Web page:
There are only three main characters in the new thriller “The Two Faces of January,” and Kirsten Dunst plays the only woman. (The others, for the record, are Viggo Mortensen, as a fraudster, and Oscar Isaac, as a conman.) At least it’s better than no women.
“I know when I watch movies and it’s only about boys and there’s no interesting female characters, I don’t end up liking it much,” Dunst confesses. In fact, the film, based on Patricia Highsmith’s 1964 novel, could have wound up being one of those. For whatever reason, Highsmith was only drawn to male characters; her females tend to be boring blanks. Her writer-director, Hossein Amini (“Drive”), did his part to flesh her out, and left the rest to Dunst.
“I wanted Colette to be as much of a character as I could. It was there on the page, but then it’s also about the guys,” Dunst says. “That was probably the hardest thing for me, to make her as full as possible. She could have easily been a throwaway role.”
In the future Dunst would prefer to do more female-heavy films, and even comedies, for which she isn’t always known, despite starring in the likes of “Dick,” “Bring It On” and “Bachelorette.” She says there’s one project she’s debating: a “straight-up girls stoner comedy,” as she describes it.
“I love comedies, and I don’t think there’s enough good female ones,” she says. “I love working with women, and you don’t even get to do that very often. That’s why I did ‘Bachelorette’: I wanted to have fun with girls my age who are also actresses. You hardly ever get to work with other women. It’s such a different thing. You’re not playing the love interest. You don’t have to do that stuff.”
She’s at least relishing no longer being stuck doing teen and college student roles. “The last movie I did I had a child,” she points out, presumably referring to the forthcoming “Midnight Special,” by “Take Shelter” and “Mud” director Jeff Nichols. “You can play roles where you do get married, and that happens at my age group.”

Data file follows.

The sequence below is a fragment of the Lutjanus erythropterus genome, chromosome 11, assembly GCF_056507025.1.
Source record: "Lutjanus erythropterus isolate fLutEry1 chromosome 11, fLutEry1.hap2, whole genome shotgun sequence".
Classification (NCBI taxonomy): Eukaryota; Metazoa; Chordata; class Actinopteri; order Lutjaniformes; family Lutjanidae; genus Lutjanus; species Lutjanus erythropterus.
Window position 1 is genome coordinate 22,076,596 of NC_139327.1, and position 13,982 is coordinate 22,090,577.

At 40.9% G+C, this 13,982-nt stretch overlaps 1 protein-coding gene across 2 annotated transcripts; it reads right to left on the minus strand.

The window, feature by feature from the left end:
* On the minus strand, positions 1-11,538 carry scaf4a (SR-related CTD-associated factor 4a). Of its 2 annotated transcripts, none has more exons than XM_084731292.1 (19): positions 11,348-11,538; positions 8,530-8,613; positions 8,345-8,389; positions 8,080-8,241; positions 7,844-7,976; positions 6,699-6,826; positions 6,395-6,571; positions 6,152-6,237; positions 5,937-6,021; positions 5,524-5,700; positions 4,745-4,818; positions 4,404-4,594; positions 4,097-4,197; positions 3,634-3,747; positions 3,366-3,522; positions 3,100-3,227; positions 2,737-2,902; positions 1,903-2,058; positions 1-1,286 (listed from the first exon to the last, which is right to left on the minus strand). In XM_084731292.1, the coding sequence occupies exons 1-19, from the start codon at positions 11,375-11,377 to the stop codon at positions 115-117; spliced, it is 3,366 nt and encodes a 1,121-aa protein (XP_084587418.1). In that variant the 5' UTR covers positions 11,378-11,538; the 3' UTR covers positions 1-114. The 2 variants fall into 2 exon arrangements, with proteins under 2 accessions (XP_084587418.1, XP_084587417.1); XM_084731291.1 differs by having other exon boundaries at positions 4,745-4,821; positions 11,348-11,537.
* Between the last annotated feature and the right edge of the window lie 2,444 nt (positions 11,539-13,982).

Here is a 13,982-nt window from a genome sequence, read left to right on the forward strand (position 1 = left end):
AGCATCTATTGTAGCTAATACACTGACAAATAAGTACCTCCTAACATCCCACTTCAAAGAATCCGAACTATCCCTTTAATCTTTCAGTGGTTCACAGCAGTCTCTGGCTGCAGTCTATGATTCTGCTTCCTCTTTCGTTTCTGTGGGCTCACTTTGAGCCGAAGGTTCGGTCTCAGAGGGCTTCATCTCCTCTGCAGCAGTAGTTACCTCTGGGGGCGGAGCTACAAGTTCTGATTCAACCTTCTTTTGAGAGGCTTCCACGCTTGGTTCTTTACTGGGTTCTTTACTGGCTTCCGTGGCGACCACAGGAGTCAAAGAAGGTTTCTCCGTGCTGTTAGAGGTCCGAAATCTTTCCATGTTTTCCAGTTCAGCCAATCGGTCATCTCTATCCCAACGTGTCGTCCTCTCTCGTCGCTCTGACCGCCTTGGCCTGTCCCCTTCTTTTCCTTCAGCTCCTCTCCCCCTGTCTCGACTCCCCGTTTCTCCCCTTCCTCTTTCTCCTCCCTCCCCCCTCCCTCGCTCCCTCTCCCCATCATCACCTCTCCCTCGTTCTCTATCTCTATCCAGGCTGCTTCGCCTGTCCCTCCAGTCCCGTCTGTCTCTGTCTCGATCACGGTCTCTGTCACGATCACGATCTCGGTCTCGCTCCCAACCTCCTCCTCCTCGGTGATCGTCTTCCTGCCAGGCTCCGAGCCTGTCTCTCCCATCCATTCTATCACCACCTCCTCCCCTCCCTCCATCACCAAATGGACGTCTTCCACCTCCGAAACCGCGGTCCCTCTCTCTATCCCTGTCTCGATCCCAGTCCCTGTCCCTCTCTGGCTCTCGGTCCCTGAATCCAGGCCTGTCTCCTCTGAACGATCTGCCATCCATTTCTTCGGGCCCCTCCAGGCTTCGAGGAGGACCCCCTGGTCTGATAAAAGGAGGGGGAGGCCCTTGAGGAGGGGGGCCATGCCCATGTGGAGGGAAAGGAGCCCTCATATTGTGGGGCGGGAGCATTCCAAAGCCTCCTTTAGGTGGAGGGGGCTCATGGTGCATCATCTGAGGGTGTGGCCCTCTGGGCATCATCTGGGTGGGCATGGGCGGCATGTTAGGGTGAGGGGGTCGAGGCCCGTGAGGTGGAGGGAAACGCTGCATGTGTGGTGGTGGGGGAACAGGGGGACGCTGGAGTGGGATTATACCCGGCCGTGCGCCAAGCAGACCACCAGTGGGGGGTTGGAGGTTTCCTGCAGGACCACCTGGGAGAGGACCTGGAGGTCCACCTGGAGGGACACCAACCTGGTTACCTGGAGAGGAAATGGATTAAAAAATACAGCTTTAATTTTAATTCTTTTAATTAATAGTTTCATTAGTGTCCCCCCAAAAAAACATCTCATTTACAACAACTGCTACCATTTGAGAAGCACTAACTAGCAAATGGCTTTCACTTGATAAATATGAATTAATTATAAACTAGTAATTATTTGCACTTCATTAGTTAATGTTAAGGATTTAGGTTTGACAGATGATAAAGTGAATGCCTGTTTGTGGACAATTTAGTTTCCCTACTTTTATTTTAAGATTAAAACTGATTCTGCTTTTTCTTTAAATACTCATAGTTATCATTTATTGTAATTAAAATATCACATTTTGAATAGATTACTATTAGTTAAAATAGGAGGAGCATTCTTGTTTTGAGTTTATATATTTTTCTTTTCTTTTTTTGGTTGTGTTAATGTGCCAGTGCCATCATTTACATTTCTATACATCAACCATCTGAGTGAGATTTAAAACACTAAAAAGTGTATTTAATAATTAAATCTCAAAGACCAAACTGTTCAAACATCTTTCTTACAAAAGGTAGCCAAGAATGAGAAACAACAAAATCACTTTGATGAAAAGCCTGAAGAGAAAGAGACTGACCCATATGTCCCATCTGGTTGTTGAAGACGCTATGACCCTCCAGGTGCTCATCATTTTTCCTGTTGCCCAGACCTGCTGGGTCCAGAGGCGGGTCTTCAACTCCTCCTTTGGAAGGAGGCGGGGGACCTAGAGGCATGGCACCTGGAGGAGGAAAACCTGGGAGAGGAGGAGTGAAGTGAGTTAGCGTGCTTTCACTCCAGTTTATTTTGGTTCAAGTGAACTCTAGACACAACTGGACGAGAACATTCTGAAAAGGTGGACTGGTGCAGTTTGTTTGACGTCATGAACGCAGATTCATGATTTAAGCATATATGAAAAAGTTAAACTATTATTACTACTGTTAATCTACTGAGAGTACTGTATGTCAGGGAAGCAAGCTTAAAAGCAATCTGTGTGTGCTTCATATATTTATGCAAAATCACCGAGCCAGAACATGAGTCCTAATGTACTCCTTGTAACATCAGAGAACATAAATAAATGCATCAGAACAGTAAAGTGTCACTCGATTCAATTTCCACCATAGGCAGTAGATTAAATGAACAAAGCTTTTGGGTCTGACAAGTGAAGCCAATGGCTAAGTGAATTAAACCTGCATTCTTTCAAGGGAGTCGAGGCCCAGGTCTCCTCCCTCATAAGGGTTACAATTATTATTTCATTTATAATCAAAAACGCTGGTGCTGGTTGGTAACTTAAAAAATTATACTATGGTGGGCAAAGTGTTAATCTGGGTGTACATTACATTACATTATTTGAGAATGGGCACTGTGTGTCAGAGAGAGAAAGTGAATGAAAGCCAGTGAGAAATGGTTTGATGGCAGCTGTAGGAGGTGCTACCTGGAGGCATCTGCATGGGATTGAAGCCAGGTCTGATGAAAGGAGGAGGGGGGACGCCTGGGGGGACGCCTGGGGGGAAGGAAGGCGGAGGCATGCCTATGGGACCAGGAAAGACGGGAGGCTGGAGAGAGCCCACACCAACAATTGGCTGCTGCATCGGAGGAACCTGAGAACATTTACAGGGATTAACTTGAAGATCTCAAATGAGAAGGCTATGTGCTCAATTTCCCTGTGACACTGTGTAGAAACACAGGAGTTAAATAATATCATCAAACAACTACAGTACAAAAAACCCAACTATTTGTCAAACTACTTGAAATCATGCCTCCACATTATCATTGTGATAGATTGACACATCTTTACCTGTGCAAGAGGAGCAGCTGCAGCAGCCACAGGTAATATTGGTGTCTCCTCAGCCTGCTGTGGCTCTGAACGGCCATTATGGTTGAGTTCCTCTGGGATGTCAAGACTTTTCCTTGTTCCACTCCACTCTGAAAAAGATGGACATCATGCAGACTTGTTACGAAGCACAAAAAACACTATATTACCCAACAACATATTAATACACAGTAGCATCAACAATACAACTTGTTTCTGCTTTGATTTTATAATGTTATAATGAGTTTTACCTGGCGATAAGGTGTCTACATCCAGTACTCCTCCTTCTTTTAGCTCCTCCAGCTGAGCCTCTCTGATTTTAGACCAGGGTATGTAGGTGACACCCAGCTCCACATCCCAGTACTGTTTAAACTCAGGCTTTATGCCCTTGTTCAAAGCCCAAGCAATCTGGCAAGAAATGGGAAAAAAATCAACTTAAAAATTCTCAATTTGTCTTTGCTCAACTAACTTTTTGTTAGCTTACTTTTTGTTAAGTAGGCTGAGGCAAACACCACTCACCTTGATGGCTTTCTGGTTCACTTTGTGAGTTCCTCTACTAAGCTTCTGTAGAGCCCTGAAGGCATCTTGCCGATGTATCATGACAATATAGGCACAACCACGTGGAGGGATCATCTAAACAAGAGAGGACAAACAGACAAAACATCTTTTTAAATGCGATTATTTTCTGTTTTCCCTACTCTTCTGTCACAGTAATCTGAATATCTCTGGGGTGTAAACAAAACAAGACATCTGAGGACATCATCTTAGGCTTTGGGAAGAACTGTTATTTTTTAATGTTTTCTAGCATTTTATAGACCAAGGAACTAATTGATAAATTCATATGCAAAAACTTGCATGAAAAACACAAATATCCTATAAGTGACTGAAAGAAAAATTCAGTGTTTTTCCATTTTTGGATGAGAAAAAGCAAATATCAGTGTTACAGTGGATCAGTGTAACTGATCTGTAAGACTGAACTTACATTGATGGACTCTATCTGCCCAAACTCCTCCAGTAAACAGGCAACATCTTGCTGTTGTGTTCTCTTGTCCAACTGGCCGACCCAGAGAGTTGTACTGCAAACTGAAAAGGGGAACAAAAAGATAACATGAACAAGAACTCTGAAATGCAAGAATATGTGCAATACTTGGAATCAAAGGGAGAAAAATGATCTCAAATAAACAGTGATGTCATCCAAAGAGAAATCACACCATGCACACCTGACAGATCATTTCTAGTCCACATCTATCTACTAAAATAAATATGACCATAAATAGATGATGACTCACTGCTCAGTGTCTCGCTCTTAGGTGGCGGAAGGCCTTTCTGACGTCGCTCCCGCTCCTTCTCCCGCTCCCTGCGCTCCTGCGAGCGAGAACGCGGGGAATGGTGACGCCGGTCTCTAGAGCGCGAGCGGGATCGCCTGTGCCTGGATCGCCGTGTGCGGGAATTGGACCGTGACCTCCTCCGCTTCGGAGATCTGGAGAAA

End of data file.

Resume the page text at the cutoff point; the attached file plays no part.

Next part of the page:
Someone perhaps inevitably brings up the recent mass stolen photo leak, of which Dunst was a victim. She says nothing about it beyond chuckling angrily at one of the men behind it, who complained about having photos of him spreading online: “Well, now he has to deal with the FBI.”
But in terms of so-called “mere” paparazzi, Dunst is an old hat when they’re in her vicinity. “I have a sixth sense with that stuff,” she claims. “I can feel it. Something feels wrong.”
Her costar, Mortensen, says they mostly leave him alone, perhaps because he was giving them boring photos (“It’s just me walking the dog, I’ve got a donut in my mouth, I’ve lost his keys, I’m sleeping on the curb,” Mortensen jokes (we think).) With Dunst they definitely haven’t.
“They’re worse to women. I live in the Valley in Los Angeles, which is as low-key as you can get for living in L.A, let’s just put it that way,” she explains. “But there’s this one gym, and a lot of girls go there, a lot of models. That’s the one spot they sit at in the Valley. And every day they just get you coming out, sweaty. But it never gets old. I’m like, ‘How do they keep selling this dumb picture of me in workout gear?’ I don’t look any different. I wear the same thing, pretty much.”
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